Analysis of 5,000-year-old DNA could help solve mystery of genetic changes in Europe

Written by on February 27, 2022

Polish archaeologists are hopeful that upon completion of genetic analysis, DNA from two men buried 5,000 years ago in two barrow burial mounds in Serbia soon will help solve the mystery of genetic changes that took place in Europe at the time and enable them to create a general model of these changes.

Because of their robust size – the men would have been 1.8 meters tall (5.9 feet) – they are able to ascertain that the men were not from the local population, who were much smaller in stature, about 1.6 m. (5.2 feet), said Dr. Piotr Włodarczak from the Institute of Archaeology and Ethnology of the Polish Academy of Sciences, who led the excavations in which the two men were discovered in digs between 2016-2018.

These big men and their burial customs are known to have come from the dry grassy plains of the steppes in what is now southern Russia and eastern Ukraine. Many of these barrow burial mounds belonging to the nomadic Yamnaya people can be found in these areas.

“There was a big physical difference between these people and the people who settled Europe in the Neolithic times,” Włodarczak told The Jerusalem Post. “There was a migration related to the steppe territories from nomads, mostly cattle herders. Such people generally created a military social system, like the Tatars.”

The barrow burial mounds, also known as kurgans, were constructed by the nomadic peoples of the steppes using mounds of earth and stones that were raised over a grave and included a burial chamber for the dead within the artificial burial mound. It was a popular form of burial in the area during the third century BCE and was connected to the expansion into Europe of the first Indo-European tribes, Włodarczak said.

 Remains of one of the 'robust men' unearthed in the burial mounds in Šajkaška, Serbia (credit: P. Włodarczak) Remains of one of the ‘robust men’ unearthed in the burial mounds in Šajkaška, Serbia (credit: P. Włodarczak)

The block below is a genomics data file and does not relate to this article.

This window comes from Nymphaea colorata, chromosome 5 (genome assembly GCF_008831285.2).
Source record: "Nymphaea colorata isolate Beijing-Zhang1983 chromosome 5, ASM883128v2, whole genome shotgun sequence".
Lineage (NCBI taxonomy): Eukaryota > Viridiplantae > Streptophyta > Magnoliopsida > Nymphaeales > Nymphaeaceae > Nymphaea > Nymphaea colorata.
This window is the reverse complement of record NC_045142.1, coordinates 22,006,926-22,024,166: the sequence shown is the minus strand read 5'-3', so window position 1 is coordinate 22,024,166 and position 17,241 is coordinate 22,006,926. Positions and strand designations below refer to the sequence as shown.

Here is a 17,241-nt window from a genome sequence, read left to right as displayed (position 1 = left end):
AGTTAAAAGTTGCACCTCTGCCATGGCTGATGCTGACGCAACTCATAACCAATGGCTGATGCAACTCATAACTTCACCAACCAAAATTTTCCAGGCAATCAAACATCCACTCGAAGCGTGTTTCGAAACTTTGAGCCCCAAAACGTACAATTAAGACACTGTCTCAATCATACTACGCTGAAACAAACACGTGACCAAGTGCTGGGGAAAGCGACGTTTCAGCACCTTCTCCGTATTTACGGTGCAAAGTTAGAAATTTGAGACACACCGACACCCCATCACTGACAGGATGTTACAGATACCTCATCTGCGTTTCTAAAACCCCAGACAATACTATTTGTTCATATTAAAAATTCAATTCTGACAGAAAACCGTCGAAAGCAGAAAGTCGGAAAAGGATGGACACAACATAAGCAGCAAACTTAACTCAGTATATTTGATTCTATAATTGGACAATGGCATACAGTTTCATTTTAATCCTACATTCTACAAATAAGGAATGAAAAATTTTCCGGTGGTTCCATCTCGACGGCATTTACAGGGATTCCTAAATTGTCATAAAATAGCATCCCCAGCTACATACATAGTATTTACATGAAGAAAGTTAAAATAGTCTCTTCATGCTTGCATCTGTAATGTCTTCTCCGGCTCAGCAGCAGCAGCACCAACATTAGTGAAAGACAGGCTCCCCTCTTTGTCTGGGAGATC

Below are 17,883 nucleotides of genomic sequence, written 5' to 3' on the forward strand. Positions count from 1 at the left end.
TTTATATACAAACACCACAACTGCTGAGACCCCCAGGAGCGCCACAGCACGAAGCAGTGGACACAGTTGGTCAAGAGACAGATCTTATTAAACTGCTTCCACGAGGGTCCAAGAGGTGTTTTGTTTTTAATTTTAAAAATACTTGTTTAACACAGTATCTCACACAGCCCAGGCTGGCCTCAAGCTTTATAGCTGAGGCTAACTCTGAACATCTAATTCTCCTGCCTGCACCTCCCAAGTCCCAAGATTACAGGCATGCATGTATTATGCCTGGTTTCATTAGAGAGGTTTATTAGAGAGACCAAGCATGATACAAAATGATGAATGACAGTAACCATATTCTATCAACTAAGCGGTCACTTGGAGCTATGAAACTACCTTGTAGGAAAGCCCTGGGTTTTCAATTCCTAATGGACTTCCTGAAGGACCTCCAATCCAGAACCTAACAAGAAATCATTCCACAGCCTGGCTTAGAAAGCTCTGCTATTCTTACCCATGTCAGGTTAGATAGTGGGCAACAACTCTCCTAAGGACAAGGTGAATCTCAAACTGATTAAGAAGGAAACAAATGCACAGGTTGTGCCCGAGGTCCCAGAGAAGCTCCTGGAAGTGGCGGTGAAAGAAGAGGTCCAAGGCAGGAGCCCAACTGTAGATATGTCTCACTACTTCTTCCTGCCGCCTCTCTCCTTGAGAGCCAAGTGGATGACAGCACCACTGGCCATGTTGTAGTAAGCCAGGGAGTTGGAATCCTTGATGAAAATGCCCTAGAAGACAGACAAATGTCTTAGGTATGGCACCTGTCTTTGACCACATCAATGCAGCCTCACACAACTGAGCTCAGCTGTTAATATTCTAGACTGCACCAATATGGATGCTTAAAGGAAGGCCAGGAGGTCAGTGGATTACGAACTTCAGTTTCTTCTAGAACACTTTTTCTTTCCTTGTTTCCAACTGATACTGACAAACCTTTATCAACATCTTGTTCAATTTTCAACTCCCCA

The bones of the two men were found in monumental barrow mounds in the Vojvodina district in Serbia on the lower Tisza River, at the very western edge of the Eurasian steppe. They were covered in red dye made of ochre, a natural clay earth pigment, in a typical custom used in important sacred burial rituals, Włodarczak said. The dye may have been also used as a simple method for mummification, he added.

The two mounds measure 40 meters (131 feet) in diameter and three to four meters (10-13 feet) high and had been constructed in two phases, a common aspect of those types of burials, he said. The human remains uncovered in these types of burial mounds have largely belonged to men, though some remains of women have also been discovered, he added.

“There were chiefdoms at the time and a new emergence of early elites in the society,” Włodarczak said. “In this western part of the steppes society, single graves under barrows are typical. But in the [eastern] steppes, you can find many graves under barrows where whole families are buried.”

Though the skeletal remains were discovered earlier, genetic analysis is now being completed by Harvard University paleogeneticist David Reich, he said.

The skeleton remains of the two men were found preserved in good condition, but finding preserved DNA material similarly preserved well enough for analysis has proved to be more of a challenge, Włodarczak said. However, the researchers are now optimistic that DNA material being analyzed at Reich’s labs may provide important new genetic clues and confirmation about the westward migration pattern of the nomadic, horse-riding, cattle-herding people from the steppes and their connection with the agricultural people of Central Europe, including the Corded Ware culture, an important early European community, he said.

“This expansion of steppe tribes is an important event in European prehistory because there was a big demographical change provided by the people who came from the steppes,” he added.

Many indicators have pointed toward a total genetic replacement of Yamnaya DNA over the local European farming communities, Włodarczak said.

Coupled with archaeological finds, the results of their genetic analysis could aid in providing definitive answers to the genetic patterns of the nomads from the eastern steppes in relation to the local peoples, he said.

Originally posted =>

Reader's opinions

Leave a Reply

Your email address will not be published. Required fields are marked *


House of Prayer

Current track



Current show

Sadhu Sundar Selvaraj

12:00 am 12:35 pm

Current show

Sadhu Sundar Selvaraj

12:00 am 12:35 pm